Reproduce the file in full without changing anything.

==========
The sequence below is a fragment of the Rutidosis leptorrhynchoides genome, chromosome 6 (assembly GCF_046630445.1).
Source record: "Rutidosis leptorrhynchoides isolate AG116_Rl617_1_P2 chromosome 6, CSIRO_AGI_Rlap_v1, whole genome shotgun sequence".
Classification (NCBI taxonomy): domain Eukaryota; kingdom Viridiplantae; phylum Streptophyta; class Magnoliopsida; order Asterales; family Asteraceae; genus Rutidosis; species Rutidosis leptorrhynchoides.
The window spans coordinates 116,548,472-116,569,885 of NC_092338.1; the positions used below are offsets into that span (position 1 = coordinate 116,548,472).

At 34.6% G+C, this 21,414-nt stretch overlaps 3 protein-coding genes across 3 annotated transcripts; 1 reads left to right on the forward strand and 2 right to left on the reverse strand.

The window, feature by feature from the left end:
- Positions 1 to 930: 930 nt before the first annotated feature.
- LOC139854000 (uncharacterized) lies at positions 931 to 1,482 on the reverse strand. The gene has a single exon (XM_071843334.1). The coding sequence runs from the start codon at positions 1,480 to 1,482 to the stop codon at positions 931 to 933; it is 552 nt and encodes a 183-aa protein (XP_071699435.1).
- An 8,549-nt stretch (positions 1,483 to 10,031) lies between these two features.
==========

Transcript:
The sequence below is a fragment of the Rutidosis leptorrhynchoides genome, chromosome 6 (assembly GCF_046630445.1).
Source record: "Rutidosis leptorrhynchoides isolate AG116_Rl617_1_P2 chromosome 6, CSIRO_AGI_Rlap_v1, whole genome shotgun sequence".
Classification (NCBI taxonomy): domain Eukaryota; kingdom Viridiplantae; phylum Streptophyta; class Magnoliopsida; order Asterales; family Asteraceae; genus Rutidosis; species Rutidosis leptorrhynchoides.
The window spans coordinates 116,548,472-116,569,885 of NC_092338.1; the positions used below are offsets into that span (position 1 = coordinate 116,548,472).

At 34.6% G+C, this 21,414-nt stretch overlaps 3 protein-coding genes across 3 annotated transcripts; 1 reads left to right on the forward strand and 2 right to left on the reverse strand.

The window, feature by feature from the left end:
- Positions 1 to 930: 930 nt before the first annotated feature.
- LOC139854000 (uncharacterized) lies at positions 931 to 1,482 on the reverse strand. The gene has a single exon (XM_071843334.1). The coding sequence runs from the start codon at positions 1,480 to 1,482 to the stop codon at positions 931 to 933; it is 552 nt and encodes a 183-aa protein (XP_071699435.1).
- An 8,549-nt stretch (positions 1,483 to 10,031) lies between these two features.